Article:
h o m e i d e a s p h. d   t r a i n i n g p e o p l e s e m i n a r s u m m e r e u r o p e a n  n e t w o r k  o n  i n e q u a l i t y n e w s
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Ph.D. TRAINING


Research domains

The training program is structured around eight major research domains, which are meant to be broadly illustrative of the scope of the program, rather than exhaustive or mutually exclusive categories.

The research program is problem-driven in the sense that participants--often with different theoretical perspectives--are commonly motivated by a shared set of empirical research questions. At its most ambitious level, the program aims to provide a graduate training experience that engages the intellectual resources of the University in thinking about problems of poverty, disadvantage, and enduring inequality, and that fosters the development of new solutions to important social problems using the best social science methods.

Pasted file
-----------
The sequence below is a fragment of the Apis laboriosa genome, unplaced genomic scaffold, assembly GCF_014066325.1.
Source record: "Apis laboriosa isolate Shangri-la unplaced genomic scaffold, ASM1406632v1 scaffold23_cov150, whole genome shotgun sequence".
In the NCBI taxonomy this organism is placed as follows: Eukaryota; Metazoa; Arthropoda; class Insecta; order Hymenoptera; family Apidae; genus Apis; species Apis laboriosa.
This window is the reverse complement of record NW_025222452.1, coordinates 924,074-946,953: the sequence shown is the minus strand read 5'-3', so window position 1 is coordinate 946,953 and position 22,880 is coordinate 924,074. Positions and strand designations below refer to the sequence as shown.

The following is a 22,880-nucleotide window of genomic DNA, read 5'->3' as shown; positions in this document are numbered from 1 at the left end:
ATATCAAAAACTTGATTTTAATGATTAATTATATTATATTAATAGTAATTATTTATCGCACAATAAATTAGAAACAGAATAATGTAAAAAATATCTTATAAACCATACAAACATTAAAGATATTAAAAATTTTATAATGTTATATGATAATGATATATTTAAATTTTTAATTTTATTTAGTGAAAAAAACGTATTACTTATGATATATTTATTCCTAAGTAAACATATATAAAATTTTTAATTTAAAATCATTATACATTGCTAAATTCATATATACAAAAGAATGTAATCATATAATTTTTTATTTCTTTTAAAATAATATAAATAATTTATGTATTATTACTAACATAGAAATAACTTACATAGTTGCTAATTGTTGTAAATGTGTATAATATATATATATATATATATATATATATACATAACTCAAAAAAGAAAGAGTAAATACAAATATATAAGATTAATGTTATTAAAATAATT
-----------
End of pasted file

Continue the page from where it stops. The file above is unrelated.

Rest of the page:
1. Work, wages, and markets. What are the primary forces widening the distribution of wages? How have changing demographics, skill-based technological change, globalization, labor market institutions, and government policy on issues like education, immigration, the minimum wage, and EITC affected wage dispersion? How do the causes and labor market responses to economic inequality differ cross-nationally?